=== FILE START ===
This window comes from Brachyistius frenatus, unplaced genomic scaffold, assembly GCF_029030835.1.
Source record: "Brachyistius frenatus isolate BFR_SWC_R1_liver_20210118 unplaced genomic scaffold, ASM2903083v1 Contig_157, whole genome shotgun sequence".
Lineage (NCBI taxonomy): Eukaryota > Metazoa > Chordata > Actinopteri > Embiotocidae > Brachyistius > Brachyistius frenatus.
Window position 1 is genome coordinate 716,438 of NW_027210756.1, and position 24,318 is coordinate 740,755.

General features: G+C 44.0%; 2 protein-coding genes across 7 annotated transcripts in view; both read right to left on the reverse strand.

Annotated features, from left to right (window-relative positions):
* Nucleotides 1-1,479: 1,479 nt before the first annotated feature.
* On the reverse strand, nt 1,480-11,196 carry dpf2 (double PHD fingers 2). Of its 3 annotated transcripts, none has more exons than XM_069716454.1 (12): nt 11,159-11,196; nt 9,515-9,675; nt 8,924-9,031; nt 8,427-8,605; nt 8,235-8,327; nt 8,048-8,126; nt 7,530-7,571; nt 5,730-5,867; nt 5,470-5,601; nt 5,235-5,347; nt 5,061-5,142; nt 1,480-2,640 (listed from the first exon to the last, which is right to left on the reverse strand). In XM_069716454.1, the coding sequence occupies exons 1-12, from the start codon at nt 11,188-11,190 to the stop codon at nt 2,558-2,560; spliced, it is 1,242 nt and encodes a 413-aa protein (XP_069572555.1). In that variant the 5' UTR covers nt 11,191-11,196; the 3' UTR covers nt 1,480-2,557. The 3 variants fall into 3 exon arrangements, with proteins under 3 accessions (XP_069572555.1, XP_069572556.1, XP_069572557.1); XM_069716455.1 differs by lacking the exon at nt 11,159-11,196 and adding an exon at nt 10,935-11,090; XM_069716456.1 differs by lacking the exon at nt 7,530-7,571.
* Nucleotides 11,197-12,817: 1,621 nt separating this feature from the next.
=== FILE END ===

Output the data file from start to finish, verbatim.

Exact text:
This window comes from Brachyistius frenatus, unplaced genomic scaffold, assembly GCF_029030835.1.
Source record: "Brachyistius frenatus isolate BFR_SWC_R1_liver_20210118 unplaced genomic scaffold, ASM2903083v1 Contig_157, whole genome shotgun sequence".
Lineage (NCBI taxonomy): Eukaryota > Metazoa > Chordata > Actinopteri > Embiotocidae > Brachyistius > Brachyistius frenatus.
Window position 1 is genome coordinate 716,438 of NW_027210756.1, and position 24,318 is coordinate 740,755.

General features: G+C 44.0%; 2 protein-coding genes across 7 annotated transcripts in view; both read right to left on the reverse strand.

Annotated features, from left to right (window-relative positions):
* Nucleotides 1-1,479: 1,479 nt before the first annotated feature.
* On the reverse strand, nt 1,480-11,196 carry dpf2 (double PHD fingers 2). Of its 3 annotated transcripts, none has more exons than XM_069716454.1 (12): nt 11,159-11,196; nt 9,515-9,675; nt 8,924-9,031; nt 8,427-8,605; nt 8,235-8,327; nt 8,048-8,126; nt 7,530-7,571; nt 5,730-5,867; nt 5,470-5,601; nt 5,235-5,347; nt 5,061-5,142; nt 1,480-2,640 (listed from the first exon to the last, which is right to left on the reverse strand). In XM_069716454.1, the coding sequence occupies exons 1-12, from the start codon at nt 11,188-11,190 to the stop codon at nt 2,558-2,560; spliced, it is 1,242 nt and encodes a 413-aa protein (XP_069572555.1). In that variant the 5' UTR covers nt 11,191-11,196; the 3' UTR covers nt 1,480-2,557. The 3 variants fall into 3 exon arrangements, with proteins under 3 accessions (XP_069572555.1, XP_069572556.1, XP_069572557.1); XM_069716455.1 differs by lacking the exon at nt 11,159-11,196 and adding an exon at nt 10,935-11,090; XM_069716456.1 differs by lacking the exon at nt 7,530-7,571.
* Nucleotides 11,197-12,817: 1,621 nt separating this feature from the next.